Someone here asked a questions about the || operator. He wondered why (j=3) || (i=3) did not assign 3 to i. That post is here: Determining the print of C

In my first answer to that question I gave this example for how this "feature" could be used:

ptr = malloc(sizeof(*ptr)) || printf("Error\n");

Yes, I know it should be printed to stderr, but that's not the topic. If I remember it correctly, I was told that this construct could cause memory leaks. I find it hard to believe, so please explain to me.

And is there any special reason to not use this construct? Apart from the obvious "because I can" impression it gives?

  • 7
    Don't use it because it is the code of a dilettante. – John Zwinck Jul 2 '17 at 2:47

If the malloc fails, you won't realize it; instead, you'll treat the return value from printf (the number of characters printed) as a memory address, leading to undefined behavior.

This is worse than a memory leak.

Putting parentheses around the assignment will fix this issue, by always assigning ptr to the result of malloc:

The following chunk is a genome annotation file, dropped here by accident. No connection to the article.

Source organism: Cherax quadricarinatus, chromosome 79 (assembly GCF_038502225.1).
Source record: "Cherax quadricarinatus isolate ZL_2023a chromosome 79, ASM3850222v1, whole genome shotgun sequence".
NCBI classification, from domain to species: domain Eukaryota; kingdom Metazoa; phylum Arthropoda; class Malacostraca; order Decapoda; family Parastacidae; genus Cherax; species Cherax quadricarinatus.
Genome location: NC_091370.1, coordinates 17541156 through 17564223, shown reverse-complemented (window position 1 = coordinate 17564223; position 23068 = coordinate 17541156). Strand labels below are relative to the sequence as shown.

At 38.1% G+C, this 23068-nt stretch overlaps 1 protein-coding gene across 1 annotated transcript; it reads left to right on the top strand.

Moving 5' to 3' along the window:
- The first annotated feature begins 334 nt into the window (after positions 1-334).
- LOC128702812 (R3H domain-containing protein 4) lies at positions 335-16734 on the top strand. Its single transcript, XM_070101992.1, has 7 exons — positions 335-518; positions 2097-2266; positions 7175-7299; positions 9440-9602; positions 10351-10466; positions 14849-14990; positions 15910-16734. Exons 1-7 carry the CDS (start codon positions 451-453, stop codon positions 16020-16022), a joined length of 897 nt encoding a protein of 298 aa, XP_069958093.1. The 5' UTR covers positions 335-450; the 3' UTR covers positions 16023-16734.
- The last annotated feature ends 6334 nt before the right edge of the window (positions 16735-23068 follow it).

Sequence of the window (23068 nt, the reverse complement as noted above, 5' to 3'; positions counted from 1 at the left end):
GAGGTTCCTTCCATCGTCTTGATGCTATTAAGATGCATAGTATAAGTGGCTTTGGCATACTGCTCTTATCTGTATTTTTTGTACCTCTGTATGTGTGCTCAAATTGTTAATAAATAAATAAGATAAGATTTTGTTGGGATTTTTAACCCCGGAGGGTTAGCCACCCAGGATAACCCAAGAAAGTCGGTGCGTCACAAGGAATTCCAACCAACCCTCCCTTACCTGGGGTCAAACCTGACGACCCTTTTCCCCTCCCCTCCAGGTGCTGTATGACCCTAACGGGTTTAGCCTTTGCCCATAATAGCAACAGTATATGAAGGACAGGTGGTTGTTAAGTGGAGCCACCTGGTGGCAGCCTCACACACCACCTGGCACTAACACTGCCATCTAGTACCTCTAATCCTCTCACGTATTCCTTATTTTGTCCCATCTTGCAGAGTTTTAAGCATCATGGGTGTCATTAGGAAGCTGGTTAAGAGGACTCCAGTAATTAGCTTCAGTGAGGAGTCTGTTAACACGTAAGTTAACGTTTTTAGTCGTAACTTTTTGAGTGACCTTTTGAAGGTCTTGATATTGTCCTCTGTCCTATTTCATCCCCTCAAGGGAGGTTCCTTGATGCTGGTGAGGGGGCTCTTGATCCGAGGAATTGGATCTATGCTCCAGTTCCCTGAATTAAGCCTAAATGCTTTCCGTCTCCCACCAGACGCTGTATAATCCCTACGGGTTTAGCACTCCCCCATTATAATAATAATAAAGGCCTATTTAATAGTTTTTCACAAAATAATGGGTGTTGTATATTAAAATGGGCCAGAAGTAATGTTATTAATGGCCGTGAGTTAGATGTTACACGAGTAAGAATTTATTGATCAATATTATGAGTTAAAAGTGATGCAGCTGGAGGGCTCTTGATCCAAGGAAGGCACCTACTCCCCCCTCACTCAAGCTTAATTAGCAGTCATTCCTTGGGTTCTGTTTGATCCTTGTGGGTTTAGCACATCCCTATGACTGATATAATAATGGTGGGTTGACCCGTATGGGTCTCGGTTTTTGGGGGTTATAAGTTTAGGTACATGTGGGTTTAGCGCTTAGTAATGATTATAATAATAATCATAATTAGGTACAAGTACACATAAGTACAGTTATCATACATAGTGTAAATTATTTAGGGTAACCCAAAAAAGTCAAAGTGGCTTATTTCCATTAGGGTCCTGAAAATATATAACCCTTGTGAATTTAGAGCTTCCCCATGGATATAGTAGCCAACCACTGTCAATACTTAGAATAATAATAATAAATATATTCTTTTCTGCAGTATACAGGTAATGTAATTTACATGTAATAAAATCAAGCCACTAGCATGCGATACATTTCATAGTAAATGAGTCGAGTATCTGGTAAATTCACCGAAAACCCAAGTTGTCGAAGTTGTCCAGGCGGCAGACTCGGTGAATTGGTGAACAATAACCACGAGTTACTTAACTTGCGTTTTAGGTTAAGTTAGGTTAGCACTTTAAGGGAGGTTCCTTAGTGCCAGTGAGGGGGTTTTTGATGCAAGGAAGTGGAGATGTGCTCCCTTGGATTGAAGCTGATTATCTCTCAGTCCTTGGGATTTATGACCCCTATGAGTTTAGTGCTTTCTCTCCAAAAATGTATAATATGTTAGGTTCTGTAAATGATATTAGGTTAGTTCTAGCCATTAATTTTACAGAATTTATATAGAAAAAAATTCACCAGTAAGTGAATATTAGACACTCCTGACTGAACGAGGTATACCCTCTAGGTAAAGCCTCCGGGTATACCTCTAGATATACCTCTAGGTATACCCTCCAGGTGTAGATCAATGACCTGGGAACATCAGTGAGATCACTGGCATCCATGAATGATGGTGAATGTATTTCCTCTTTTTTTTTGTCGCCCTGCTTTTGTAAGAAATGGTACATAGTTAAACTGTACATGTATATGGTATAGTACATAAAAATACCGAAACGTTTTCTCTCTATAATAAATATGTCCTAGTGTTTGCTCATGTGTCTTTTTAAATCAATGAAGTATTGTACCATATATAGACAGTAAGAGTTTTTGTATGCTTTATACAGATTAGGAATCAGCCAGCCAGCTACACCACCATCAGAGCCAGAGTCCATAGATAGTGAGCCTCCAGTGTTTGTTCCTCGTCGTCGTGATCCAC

(ptr = malloc(sizeof(*ptr))) || printf("Error\n");

However, you'll still need to make sure to avoid using the pointer if the allocation fails, so it won't save you much code.

  • Ah, now I get it. So thats why he put those extra parenthesis around the left operand? – Broman Jul 2 '17 at 2:47
  • Yes; putting parentheses around the assignment will fix this issue. – SLaks Jul 2 '17 at 2:48

Your Answer

By clicking "Post Your Answer", you acknowledge that you have read our updated terms of service, privacy policy and cookie policy, and that your continued use of the website is subject to these policies.

Not the answer you're looking for? Browse other questions tagged or ask your own question.